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Following US And Swiss Bank Rescues, The ECB Watchdog Predicts No Spread To Europe

Following US And Swiss Bank Rescues, The ECB Watchdog Predicts No Spread To Europe
According to a source on Friday, after U.S. lenders gave First Republic Bank a $30 billion lifeline and drew record amounts from the Federal Reserve, supervisors at the European Central Bank do not see any spillover effects from recent sector turmoil for euro zone banks.
The San Francisco-based lender was caught up in market turbulence brought on by the failure of two other mid-size US banks on Thursday, and large US banks swooped in to save it.
Shortly after Credit Suisse, which was in trouble, requested an emergency central bank loan of up to $54 billion to support its liquidity, the rescue package was announced.
Despite the action, shares of Switzerland's second-largest bank continued to decline on Friday, with First Republic's shares showing a 12% decline in U.S. pre-market trading.
In an unusual move ahead of one scheduled for next week, the ECB held an ad hoc supervisory board meeting, its second this week, to discuss the strains and volatility in the banking sector.
According to a source familiar with the meeting's discussion, the supervisors did not perceive any spread of the market turmoil to euro zone banks, and they were informed that deposits were stable across the industry and that the exposure to Credit Suisse was insignificant.
There were no comments available from the ECB.
According to central bank data released on Friday, banks in the euro zone are still holding $4.25 trillion worth of excess liquidity that they are eager to return to the ECB now that borrowing from it is more expensive.
During a routine news briefing, a German government spokesperson stated that the current state of European banks is not comparable to the financial crisis of 2008 and that there is no reason to be concerned about the nation's banking sector.
Since Silicon Valley Bank failed last week as a result of bond-related losses that mounted when interest rates spiked the previous year, concerns about what else might be lurking in the larger financial system have caused banking stocks to decline globally.
Analysts and investors are still concerned about the possibility of a full-blown banking crisis, despite the fact that the two deals and the decision by policymakers have helped to restore some calm.
According to data released on Thursday, banks in the United States have recently requested record amounts of emergency liquidity from the Fed, expanding the size of the central bank's balance sheet after months of contraction, underscoring the severity of the situation.
According to a source with knowledge of the matter, influential figures like Jamie Dimon, CEO of JP Morgan, Jerome Powell, Chairman of the Federal Reserve, and U.S. Treasury Secretary Janet Yellen put together the First Republic deal.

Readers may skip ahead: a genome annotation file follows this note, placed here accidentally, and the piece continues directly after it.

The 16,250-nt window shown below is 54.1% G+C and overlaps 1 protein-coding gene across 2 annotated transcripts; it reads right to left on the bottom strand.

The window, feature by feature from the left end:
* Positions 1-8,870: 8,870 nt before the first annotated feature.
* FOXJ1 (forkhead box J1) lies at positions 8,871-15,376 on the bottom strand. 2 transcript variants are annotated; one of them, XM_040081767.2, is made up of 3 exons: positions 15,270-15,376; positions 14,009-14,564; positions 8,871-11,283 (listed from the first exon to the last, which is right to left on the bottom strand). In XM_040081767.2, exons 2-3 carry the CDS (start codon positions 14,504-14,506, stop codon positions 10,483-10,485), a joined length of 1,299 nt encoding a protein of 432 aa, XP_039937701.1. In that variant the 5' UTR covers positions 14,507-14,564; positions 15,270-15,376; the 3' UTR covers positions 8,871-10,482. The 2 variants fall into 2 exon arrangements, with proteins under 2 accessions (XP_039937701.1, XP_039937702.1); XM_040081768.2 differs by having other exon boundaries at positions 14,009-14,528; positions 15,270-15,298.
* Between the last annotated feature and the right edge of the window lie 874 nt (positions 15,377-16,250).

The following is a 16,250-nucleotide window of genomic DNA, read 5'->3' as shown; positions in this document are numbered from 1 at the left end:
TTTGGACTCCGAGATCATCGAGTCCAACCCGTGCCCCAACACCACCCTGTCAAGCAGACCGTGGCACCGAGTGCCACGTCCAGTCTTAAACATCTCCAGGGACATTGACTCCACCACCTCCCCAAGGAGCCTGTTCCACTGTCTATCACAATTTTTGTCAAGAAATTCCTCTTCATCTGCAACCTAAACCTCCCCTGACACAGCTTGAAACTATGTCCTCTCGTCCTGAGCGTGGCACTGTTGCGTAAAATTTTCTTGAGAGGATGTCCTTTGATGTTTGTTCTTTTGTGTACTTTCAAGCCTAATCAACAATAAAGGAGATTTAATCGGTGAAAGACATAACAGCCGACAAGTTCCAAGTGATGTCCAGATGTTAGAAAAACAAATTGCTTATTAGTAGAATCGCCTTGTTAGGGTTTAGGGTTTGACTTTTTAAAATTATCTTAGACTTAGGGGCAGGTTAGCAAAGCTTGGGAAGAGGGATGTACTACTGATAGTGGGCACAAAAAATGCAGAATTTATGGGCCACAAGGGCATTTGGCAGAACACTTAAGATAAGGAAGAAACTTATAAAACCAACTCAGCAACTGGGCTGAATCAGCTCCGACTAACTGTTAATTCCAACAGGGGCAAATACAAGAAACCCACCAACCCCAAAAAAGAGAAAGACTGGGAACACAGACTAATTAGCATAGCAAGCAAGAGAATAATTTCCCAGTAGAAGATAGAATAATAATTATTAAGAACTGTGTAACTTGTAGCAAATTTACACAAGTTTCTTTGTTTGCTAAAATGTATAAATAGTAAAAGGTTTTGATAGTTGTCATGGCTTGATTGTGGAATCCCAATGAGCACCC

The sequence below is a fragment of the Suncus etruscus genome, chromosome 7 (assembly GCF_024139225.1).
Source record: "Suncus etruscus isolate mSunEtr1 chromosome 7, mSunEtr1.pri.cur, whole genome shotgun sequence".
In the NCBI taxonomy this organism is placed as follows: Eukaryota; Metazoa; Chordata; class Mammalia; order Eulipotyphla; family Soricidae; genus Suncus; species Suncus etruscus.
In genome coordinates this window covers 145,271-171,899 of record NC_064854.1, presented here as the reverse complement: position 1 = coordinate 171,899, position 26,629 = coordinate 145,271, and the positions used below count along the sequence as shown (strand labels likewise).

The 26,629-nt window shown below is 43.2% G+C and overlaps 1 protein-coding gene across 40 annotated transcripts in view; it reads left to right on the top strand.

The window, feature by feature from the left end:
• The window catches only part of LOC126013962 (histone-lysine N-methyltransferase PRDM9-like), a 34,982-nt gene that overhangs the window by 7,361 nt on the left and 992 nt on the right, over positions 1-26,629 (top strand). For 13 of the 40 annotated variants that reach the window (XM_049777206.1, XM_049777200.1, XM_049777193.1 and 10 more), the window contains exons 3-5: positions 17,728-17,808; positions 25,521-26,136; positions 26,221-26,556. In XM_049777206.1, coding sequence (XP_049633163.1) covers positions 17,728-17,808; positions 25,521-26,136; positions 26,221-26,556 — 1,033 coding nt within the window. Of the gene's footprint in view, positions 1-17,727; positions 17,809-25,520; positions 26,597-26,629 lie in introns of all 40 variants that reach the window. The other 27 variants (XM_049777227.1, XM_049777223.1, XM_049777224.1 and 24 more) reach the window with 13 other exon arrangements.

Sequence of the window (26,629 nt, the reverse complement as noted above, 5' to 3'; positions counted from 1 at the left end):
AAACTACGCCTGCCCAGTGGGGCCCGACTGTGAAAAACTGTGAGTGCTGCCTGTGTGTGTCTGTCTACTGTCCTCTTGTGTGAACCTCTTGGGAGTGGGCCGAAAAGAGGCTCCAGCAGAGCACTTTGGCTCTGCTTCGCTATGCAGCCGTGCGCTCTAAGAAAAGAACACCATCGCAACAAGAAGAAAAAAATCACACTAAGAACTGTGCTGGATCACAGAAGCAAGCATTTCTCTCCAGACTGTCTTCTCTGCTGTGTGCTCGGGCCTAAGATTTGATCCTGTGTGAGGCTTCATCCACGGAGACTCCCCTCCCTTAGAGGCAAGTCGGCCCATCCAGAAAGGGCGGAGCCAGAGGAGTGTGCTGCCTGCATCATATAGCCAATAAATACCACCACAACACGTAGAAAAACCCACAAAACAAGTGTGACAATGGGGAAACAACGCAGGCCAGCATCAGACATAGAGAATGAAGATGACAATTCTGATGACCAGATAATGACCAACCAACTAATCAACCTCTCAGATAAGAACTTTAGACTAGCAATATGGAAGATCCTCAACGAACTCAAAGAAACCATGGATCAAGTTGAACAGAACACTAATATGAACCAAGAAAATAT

"They will keep the money in First Republic to keep it alive for self interest ... to stop the run on banks. Then they will take it away gradually and the bank will play out a slow death," Mathan Somasundaram, founder at research firm Deep Data Analytics in Sydney, said on Friday.
According to a statement from the banks, the rescue involved some of the biggest names in U.S. banking, including JP Morgan Chase & Co, Citigroup Inc, Bank of America Corp, Wells Fargo & Co, Goldman Sachs, and Morgan Stanley.
Investors were taken aback by First Republic's tardy disclosures on its cash position and the precise amount of emergency liquidity it required, even though the support has prevented an impending collapse.
"People are concerned that the contagion risk is real, and that rattles confidence," said Karen Jorritsma, head of Australian equities, RBC Capital Markets.
"I don't think we are in the crux of a global financial crisis. Balance sheets are much better than they were in 2008, banks are better regulated," she added.
In light of concerns over whether central banks will be able to continue making aggressive rate hikes to control inflation, Credit Suisse became the first significant global bank to accept an emergency lifeline since the 2008 financial crisis.
Authorities have made an effort to emphasize that the current turmoil is different from the global financial crisis 15 years ago because banks are better capitalised and funds are more readily available. For the time being, authorities are confident that the banking system is resilient.
The ECB persisted with its 50 basis point rate increase, claiming that banks in the euro zone were healthy and that, if anything, higher rates should increase their margins.
Now, attention is shifting to the Fed's policy decision next week and whether it will continue its aggressive interest rate hikes in an effort to control inflation.
After a three-way meeting between the government, banking regulator, and central bank of Japan, Prime Minister Fumio Kishida stated that the discussions were held as part of efforts to carefully monitor any impact on the stability of the financial system.
"Japan's financial system remains stable as a whole," Kishida told a news briefing.
Singapore, Australia, and New Zealand said they were keeping an eye on the financial markets but were confident in the strength of their local banks' capitalization and their ability to withstand significant shocks.
While capital is still sufficient, analysts predict that Australia's largest banks' task of refinancing A$300 billion ($201 billion) will become more difficult as demand for new debt declines.

Christopher J. Mitchell

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